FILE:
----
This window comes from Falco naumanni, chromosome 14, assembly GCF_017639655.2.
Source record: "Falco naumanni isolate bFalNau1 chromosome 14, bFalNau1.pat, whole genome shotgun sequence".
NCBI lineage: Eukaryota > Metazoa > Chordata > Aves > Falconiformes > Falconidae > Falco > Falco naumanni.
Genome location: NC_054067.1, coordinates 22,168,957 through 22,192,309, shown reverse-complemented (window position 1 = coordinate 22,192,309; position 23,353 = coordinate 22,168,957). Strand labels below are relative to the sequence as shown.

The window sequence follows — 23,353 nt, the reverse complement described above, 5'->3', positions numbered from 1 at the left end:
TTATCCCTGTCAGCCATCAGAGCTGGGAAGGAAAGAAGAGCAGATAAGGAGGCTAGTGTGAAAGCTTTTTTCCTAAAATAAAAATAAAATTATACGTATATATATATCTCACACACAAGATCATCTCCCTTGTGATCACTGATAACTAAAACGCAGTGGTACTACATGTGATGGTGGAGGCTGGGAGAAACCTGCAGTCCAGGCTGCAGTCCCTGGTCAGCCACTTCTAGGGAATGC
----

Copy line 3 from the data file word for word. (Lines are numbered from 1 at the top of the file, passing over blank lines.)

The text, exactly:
NCBI lineage: Eukaryota > Metazoa > Chordata > Aves > Falconiformes > Falconidae > Falco > Falco naumanni.